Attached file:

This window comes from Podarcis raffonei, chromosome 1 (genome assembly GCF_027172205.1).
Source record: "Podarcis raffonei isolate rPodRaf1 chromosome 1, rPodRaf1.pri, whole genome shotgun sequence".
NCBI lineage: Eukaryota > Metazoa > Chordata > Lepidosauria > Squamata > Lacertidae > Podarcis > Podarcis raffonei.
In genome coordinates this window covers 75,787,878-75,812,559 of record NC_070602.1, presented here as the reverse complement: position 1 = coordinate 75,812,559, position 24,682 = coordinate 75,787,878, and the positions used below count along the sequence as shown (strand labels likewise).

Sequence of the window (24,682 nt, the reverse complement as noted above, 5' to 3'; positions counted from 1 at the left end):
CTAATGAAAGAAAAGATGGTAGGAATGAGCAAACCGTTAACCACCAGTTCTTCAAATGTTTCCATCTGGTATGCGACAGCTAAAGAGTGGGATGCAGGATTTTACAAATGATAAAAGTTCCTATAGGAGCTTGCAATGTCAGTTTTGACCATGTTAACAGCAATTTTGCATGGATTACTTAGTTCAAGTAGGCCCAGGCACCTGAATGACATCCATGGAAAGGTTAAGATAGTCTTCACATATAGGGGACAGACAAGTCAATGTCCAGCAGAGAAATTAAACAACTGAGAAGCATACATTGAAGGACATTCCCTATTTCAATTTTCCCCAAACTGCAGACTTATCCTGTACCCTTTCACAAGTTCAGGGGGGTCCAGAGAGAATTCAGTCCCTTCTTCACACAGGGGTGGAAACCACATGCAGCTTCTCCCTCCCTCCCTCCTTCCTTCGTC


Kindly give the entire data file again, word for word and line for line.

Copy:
This window comes from Podarcis raffonei, chromosome 1 (genome assembly GCF_027172205.1).
Source record: "Podarcis raffonei isolate rPodRaf1 chromosome 1, rPodRaf1.pri, whole genome shotgun sequence".
NCBI lineage: Eukaryota > Metazoa > Chordata > Lepidosauria > Squamata > Lacertidae > Podarcis > Podarcis raffonei.
In genome coordinates this window covers 75,787,878-75,812,559 of record NC_070602.1, presented here as the reverse complement: position 1 = coordinate 75,812,559, position 24,682 = coordinate 75,787,878, and the positions used below count along the sequence as shown (strand labels likewise).

Sequence of the window (24,682 nt, the reverse complement as noted above, 5' to 3'; positions counted from 1 at the left end):
CTAATGAAAGAAAAGATGGTAGGAATGAGCAAACCGTTAACCACCAGTTCTTCAAATGTTTCCATCTGGTATGCGACAGCTAAAGAGTGGGATGCAGGATTTTACAAATGATAAAAGTTCCTATAGGAGCTTGCAATGTCAGTTTTGACCATGTTAACAGCAATTTTGCATGGATTACTTAGTTCAAGTAGGCCCAGGCACCTGAATGACATCCATGGAAAGGTTAAGATAGTCTTCACATATAGGGGACAGACAAGTCAATGTCCAGCAGAGAAATTAAACAACTGAGAAGCATACATTGAAGGACATTCCCTATTTCAATTTTCCCCAAACTGCAGACTTATCCTGTACCCTTTCACAAGTTCAGGGGGGTCCAGAGAGAATTCAGTCCCTTCTTCACACAGGGGTGGAAACCACATGCAGCTTCTCCCTCCCTCCCTCCTTCCTTCGTC